IN A STRANGE NEW WORLD HE FINDS FRIENDSHIP, TREASURE… AND DANGER.
Life has not been easy for "Fitz" Fitzgilbert. He has survived the battlefield, personal tragedy, and economic hardship; now all he wants is peace. He moves into and isolated, ramshackle house built--oddly--on an earthen mound. Then he uncovers a hidden stone passageway beneath the house--and falls through an invisible doorway into another world!
Except for the bizarre beasts that crawl its shoreline, the "sand world" seems deserted. Yet Fitz is not alone. First he is visited b y an old friend, who reveals that Fitz has a mission in this strange new world. Then he is supplied with traveling companions: a Norman knight, transported from the 11th century via unexplainable magic; and a 1950s jazz musician trapped in a most unusual new body. Together they will surmount incredible dangers--and reap incredible rewards!
Robert Adams (1932-1990) was a career soldier whose Horseclans series drew on his military background to lend verisimilitude to the exploits of 26th Century of immortal mutant warriors in a balkanized North America. The Coming of the Horseclans (1975) was the first of 18 novels in the sequence, which ended, with The Clan of the Cats (1988), only on account of the author’s death.
His non-Horseclans work included two other series. Castaways in Time (1980) and its five sequels were a mix of alternate history and time travel. The Stairway to Forever and Monsters and Magicians (both 1988) were the only volumes to appear of a projected fantasy series.
He also co-edited several anthologies, among them Barbarians (1985, with Martin H. Greenberg and Charles H. Waugh), four Magic in Ithkar volumes (1985-87, with Andre Norton), Robert Adams' Book of Alternate Worlds (1987, with Pamela Crippen Adams and Martin H. Greenberg) and Robert Adams' Book of Soldiers (1988, same co-editors).
This book captured my imagination, from the facial expressions of his cat, to exploring deeper in to this new world right in his back yard. I wanted to be his sidekick and help make decisions. I felt the adrenaline when the beast was discovered. I vividly imagined the fence and the characters strong will developing. This book is a fantastic read, I will always remember where I was in place and time when I think about this book.Chris on Amazon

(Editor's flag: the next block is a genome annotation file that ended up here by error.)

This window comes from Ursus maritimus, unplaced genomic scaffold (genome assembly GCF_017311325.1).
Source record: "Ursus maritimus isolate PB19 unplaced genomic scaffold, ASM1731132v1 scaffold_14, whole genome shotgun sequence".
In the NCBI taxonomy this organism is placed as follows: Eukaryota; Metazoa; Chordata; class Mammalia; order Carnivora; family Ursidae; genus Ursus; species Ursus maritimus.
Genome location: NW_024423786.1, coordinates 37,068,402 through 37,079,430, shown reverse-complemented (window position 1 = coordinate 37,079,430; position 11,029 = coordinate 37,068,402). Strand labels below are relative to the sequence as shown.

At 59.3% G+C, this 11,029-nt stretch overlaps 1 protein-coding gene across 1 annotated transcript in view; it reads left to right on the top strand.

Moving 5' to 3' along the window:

One of the Best. Leaves you on the edge of your seat at end
I really loved this book. It makes you think about all of the conections and possibilities out there. The author is a master.
Robert Adams has opened a universe that a lot of people are going to want to explore.Gordon R. Dickson
This is a very nice fantasy/adventure book, about a guy who discovers a stairway to an alternate world. I especially enjoyed all the detailed preparations for the journey, the description of all the various supplies and the realistic consequences and repercussions in the real world. That, plus the scenes about the initial discovery of the ancient shipwreck was actually much more fun than the adventure that followed, which is the more typical monsters/swords/talking animals stuff.Big Beat
Charity Mathews thought from the very beginning that it was a big mistake to give her eldest son, Calvin, a rifle for his twelfth birthday, but as usual her wishes were ridden over roughshod by her rude, crude, coarse and often brutal husband, Yancy. At her hesitant words, the tall, lanky, rawboned man only snorted in derision and popped open yet another beer, half of which he guzzled, prominent Adam’s apple working, before he deigned to give her an answer.
“Shitfire, woman, you ain’t got you the brains God give a piss ant, you know that? I was out a-huntin’ with my own gun when Is eight, ten year old, not just no fuckin’ BB gun, neither, like these dumbass city fuckers give they kids. Calvin, he gettin’ on towards being a man soon, and it’s high time he had him a real gun for to hunt varmints and all with.
“Now I don’ wanta hear no more about it. You want suthin to do, you git me another beer. You hear me, Char’ty?”
Justly fearing her husband’s ill-controlled temper and his big, bony fists, Charity sped to the kitchen to fetch him back another cold beer. Yancy just didn’t know but the one side of his sons, she thought. Both Calvin and Bubba behaved themselves around the father they feared, but otherwise they were about as well-behaved as wild Indians, constantly in trouble at school, with the neighbors in the decaying suburb, and now and again with the sheriff and his deputies.
On the morning after his birthday—the afternoon of which, Calvin and Bubba and their father had spent at the county dump shooting at rats, bottles, cans and anything else that seemed a good target—Calvin waited until the rural mail carrier came along in his rusty car. The lanky boy, trailed by his chubby brother, stepped from behind a stretch of overgrown privet hedge and leveled the pump rifle at old Mister Bartlett, saying in his nasal twang, “Thishere’s a stickup, Grandpa. Gimme all yore money... an’ all yore whiskey, too.” Then, both boys sniggered.